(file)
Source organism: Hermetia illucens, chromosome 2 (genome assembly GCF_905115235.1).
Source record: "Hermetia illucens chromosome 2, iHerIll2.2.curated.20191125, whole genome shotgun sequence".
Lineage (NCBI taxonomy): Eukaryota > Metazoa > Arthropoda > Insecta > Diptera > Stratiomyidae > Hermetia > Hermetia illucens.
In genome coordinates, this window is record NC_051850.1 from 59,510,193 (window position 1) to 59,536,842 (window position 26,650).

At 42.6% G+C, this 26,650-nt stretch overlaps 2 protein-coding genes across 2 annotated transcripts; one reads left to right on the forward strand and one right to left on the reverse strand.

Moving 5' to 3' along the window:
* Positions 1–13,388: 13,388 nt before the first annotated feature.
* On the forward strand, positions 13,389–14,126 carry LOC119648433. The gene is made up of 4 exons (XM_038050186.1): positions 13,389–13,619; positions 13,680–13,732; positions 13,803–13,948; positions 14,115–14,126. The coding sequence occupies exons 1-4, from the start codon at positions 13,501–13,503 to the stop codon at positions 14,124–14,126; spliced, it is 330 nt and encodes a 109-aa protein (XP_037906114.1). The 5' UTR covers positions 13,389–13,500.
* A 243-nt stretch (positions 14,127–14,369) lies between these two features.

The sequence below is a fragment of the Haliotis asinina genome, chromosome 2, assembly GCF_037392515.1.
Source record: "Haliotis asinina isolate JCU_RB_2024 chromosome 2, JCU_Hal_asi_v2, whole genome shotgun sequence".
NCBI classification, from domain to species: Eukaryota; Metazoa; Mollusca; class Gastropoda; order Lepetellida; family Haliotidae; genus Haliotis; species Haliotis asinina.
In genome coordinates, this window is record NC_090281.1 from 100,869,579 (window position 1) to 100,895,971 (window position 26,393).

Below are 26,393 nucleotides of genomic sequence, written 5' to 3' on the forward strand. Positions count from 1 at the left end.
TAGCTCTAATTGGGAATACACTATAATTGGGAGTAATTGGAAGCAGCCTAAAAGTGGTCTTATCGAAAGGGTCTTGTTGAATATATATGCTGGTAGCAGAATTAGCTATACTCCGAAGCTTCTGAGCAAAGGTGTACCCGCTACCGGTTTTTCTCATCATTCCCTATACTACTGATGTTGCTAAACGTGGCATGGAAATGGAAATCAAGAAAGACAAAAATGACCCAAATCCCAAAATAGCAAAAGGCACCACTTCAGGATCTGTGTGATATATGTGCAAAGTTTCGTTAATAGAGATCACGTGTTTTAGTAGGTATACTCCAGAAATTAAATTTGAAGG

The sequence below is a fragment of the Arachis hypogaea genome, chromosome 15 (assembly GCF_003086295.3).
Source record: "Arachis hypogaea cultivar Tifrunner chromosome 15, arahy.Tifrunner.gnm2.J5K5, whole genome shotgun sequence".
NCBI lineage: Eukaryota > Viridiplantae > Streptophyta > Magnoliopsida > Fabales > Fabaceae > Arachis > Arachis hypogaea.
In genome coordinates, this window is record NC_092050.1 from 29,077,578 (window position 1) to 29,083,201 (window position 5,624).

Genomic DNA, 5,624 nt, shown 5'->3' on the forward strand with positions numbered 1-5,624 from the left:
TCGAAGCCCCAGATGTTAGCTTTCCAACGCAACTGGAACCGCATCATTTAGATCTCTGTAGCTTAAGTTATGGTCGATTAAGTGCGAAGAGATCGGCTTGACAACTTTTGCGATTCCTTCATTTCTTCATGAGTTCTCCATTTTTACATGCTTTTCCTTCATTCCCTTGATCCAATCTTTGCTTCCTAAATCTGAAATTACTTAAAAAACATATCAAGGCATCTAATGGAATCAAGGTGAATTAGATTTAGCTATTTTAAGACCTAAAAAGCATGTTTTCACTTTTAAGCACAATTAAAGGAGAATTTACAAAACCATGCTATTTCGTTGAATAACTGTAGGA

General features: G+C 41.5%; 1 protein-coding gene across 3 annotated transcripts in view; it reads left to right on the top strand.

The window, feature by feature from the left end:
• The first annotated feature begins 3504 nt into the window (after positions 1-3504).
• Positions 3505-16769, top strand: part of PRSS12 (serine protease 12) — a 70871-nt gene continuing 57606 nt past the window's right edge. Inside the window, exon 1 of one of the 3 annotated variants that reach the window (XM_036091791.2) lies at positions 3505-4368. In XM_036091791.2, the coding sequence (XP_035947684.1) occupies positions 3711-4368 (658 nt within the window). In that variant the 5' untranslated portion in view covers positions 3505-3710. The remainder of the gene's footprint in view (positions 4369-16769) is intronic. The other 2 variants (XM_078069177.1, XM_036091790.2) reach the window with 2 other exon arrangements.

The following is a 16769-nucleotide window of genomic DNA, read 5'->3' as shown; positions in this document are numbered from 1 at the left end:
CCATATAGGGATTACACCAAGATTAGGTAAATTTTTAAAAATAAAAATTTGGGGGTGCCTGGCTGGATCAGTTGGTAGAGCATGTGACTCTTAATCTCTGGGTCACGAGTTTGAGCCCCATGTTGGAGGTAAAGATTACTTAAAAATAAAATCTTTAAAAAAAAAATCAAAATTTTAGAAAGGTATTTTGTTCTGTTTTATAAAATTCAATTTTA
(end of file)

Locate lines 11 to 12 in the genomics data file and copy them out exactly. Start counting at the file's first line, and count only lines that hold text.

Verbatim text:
Source record: "Haliotis asinina isolate JCU_RB_2024 chromosome 2, JCU_Hal_asi_v2, whole genome shotgun sequence".
NCBI classification, from domain to species: Eukaryota; Metazoa; Mollusca; class Gastropoda; order Lepetellida; family Haliotidae; genus Haliotis; species Haliotis asinina.